• Transformation

    KOBI's Larry Miller changed his direction and his body — live and on the air
  • Losing nearly 60 pounds would be a major milestone for almost anybody on the path to physical transformation.
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  • Losing nearly 60 pounds would be a major milestone for almost anybody on the path to physical transformation.
    But television news anchor Larry Miller is still going the distance — literally — more than a year after embarking on a highly public weight-loss and fitness challenge.
    "I didn't think it was going to be that profound," says the co-host of KOBI-TV's morning show. "You can change if you really want to."
    Viewers of local NBC broadcasts in April saw Miller, 28, cap off six months of changing his diet and body composition by finishing Medford's 10-mile Pear Blossom Run. When the cameras stopped rolling, though, Miller kept running.
    He participated in July's 50-kilometer Siskiyou Outback near Ashland. Less than a year after tipping the scales at 247 pounds, Miller ran the Lithia Loop Trail Marathon. He's now "hooked" on the sport.
    "He wasn't a runner," says Miller's former personal trainer, Justyn Yarbrough. "Now, he's running 50-milers."
    Of course, Miller didn't start down that road immediately. Putting a local angle on "The Dr. Oz Show" segment, "Transformation Nation" gave Miller a professional purpose for dieting and working out.
    He had fallen victim to emotional eating habits and was confronted in his mid-20s with high blood pressure and prediabetic symptoms. Attending school full time to earn his master's degree in journalism while working full time at a Pittsburgh rape-crisis center exacerbated the situation.
    "When you're under that much stress and anxiety, you don't make the healthiest decisions," says Miller.
    He'd been a KOBI reporter and weekend producer for more than a year when the station's news director, Julie Akins, asked Miller to consider taking Dr. Oz's "Transformation Nation" challenge. Miller and Akins agree this was no ploy to polish his on-air image — KOBI hired Miller based on a resume video filmed when he was significantly overweight.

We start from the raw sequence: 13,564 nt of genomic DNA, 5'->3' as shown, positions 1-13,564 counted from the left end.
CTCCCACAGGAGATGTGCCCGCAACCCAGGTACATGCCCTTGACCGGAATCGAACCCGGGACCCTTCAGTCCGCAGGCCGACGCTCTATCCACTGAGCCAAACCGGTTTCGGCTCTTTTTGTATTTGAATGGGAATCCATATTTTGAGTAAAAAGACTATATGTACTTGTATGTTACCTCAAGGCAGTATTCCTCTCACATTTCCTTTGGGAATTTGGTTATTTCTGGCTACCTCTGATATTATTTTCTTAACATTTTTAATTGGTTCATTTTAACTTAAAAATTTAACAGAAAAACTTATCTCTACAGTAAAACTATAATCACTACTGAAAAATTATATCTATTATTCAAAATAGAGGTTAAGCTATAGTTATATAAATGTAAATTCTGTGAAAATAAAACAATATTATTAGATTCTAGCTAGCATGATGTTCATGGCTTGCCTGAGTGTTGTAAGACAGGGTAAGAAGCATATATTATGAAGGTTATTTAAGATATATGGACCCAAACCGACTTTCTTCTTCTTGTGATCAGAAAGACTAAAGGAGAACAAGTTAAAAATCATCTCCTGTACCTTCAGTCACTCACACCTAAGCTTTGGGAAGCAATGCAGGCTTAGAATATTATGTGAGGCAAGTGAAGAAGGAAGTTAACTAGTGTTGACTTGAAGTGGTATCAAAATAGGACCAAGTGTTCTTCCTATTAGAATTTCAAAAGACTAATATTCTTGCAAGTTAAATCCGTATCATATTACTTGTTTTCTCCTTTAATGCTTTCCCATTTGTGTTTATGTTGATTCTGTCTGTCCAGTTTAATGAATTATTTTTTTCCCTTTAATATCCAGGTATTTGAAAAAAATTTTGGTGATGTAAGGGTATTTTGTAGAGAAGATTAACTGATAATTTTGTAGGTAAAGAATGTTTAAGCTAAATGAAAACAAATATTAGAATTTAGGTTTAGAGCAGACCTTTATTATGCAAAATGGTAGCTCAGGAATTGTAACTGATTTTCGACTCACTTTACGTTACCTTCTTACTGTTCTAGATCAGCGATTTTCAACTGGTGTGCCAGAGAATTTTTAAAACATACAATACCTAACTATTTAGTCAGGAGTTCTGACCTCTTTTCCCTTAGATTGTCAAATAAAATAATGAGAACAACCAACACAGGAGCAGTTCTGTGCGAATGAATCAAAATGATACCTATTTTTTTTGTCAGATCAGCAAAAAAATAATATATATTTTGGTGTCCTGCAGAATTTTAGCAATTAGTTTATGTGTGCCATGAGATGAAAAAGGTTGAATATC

"He was concerned with his health, and because of his concern, I worried, too," says Akins.
    "I felt like this was my shot," says Miller. "There's a support network here ... you just kind of have to take that first step."
    KOBI unveiled Miller's "Transformation Nation" segment in September 2011. Updates showing Miller's weekly progress followed on the 7 p.m. newscast every Thursday through May.
    "There were some moments in there I would have liked to have kept private," he says. "I didn't want people seeing me struggling at the gym."
    A professional ballet dancer for seven years before attending college, Miller was well-versed in weight and image issues. Supportive emails, Facebook messages and calls from KOBI viewers strengthened his resolve not to disappoint them — or himself. His broadcasts, he says, were "honest" and revealed his weaknesses and missteps.
    "I owned it," he says.
    To accept himself as overweight and change his lifestyle, Miller had help from Weight Watchers, one of Dr. Oz's project sponsors. Miller and KOBI sought a partnership with Medford's Oz Fitness, which assigned Yarbrough to work with Miller three days per week. It was Yarbrough who suggested Miller set the Pear Blossom Run as his fitness goal, and he even agreed to run alongside.
    "Once (Miller) starts something, he's definitely 100-percent into it," says Yarbrough.
    Eventually, Yarbrough introduced Miller to CrossFit, a low-tech, high-intensity workout with leagues of fans nationwide. Miller went to Medford's The Den six days per week while following Yarbrough's regimen at the same time.
    "He got stronger; he got more endurance," says Yarbrough.
    Yet Miller's "Transformation Nation" segments acknowledged that there's more than one way to get in shape. He profiled local viewers who shed pounds walking and taking Zumba classes. One man was closing in on a 200-pound weight loss while another no longer needed diabetes medications.
    "People were kind of divulging their stories to me," says Miller.
    He also was asked plenty of times for the secret to his success. Miller says it's finding support, which his colleagues offered in spades, whether by skipping over his desk with the box of doughnuts or forgoing late-night food at Shari's for taking a walk.
    "My friends kind of had to change in order for me to be successful."
    Miller counts new friends among the rewards of "Transformation Nation." In addition to Yarbrough, Miller now keeps company with local runners, including ultramarathoner Hal Koerner.
    "Southern Oregon has this great running community here."
    Running 15 to 20 miles at a stretch, Miller no longer is so vigilant about portion control at mealtimes. His typical, daily workout consists of a half-hour on the stair machine at Oz, then a four- to five-mile run outside, often with a group of three friends he calls the "rat pack." He still does CrossFit twice a week, takes a weekly ballet class at Medford Dance Arts Center and recently resumed weightlifting, which he had let slide to train for races.
    Minus 14 percent of his body fat and 10 inches from his waist, Miller has normal blood pressure, and all his vitals are good or better for a man his age. Powered by healthful foods — whole-wheat toast with peanut butter and banana slices for breakfast, chicken with vegetables and a sweet potato for lunch and snacks of apples and oranges — Miller's feet are firmly pointed in the direction of health.
    "Physically, I feel amazing — more than when I danced professionally," he says. "I'm having fun right now."
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